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Howard Kramer <[log in to unmask]>
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Howard Kramer <[log in to unmask]>
Mon, 6 Jan 2020 22:24:59 +0000
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Dear Colleagues:

The invite below is directed at IT, HCI or tech professionals who took courses in IT, tech or design subjects while in college or university. You can take the survey even if you did not take courses that addressed accessibility or Universal Design.

The formal survey invite and more information follows:

Dear Technology or Design Professional:

The URL below points to a survey for individuals who have taken Computer Science, Digital Media, Environmental Design, or other technical or design-related courses while in college or university.

The purpose of this survey is to gauge the usefulness of accessibility and Universal Design topics in college curricula. (Note: these terms are explained below and within the survey). All responses are anonymous.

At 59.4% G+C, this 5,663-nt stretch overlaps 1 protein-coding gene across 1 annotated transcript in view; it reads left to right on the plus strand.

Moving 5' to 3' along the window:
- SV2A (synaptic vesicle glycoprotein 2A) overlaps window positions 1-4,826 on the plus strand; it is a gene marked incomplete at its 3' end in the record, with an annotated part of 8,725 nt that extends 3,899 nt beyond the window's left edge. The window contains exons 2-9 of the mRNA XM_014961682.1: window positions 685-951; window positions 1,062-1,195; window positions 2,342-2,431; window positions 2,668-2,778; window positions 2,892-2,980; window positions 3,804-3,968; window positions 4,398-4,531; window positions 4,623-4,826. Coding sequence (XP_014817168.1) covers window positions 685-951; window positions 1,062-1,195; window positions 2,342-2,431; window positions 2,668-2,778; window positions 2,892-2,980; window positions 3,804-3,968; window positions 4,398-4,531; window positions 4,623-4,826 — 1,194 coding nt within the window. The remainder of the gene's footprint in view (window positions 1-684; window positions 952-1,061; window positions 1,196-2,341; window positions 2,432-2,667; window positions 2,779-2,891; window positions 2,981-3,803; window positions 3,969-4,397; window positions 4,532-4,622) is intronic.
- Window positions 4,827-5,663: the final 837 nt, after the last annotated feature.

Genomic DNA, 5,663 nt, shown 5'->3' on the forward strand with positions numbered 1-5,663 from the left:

If you are a student or past-student who has taken a technology or design course, please consider taking the survey at this URL<>.


Note your responses from the survey will not be shared with your employer or with any other institution.

This survey is part of a project for Promoting the Integration of Universal Design into University Curricula (UDUC). It is partly funded by the National Endowment for the Arts (NEA).

If you have any questions, please contact Howard Kramer at 303-492-8672 or [log in to unmask]<mailto:[log in to unmask]>.


Howard Kramer, PI, UDUC



Accessibility refers to the design of products, devices, services, or environments for people with disabilities. The concept of accessible design ensures both "direct access" (i.e. unassisted) and "indirect access" meaning compatibility with a person's Assistive Technology (for example, a wheelchair or computer screen readers). [1]

Universal Design

Universal design is the design of products and environments to be usable by all people, to the greatest extent possible, without the need for adaptation or specialized design. The intent of universal design is to simplify life for everyone by making products, communications, and the built environment more usable by as many people as possible at little or no extra cost. Universal design benefits people of all ages and abilities. [2]



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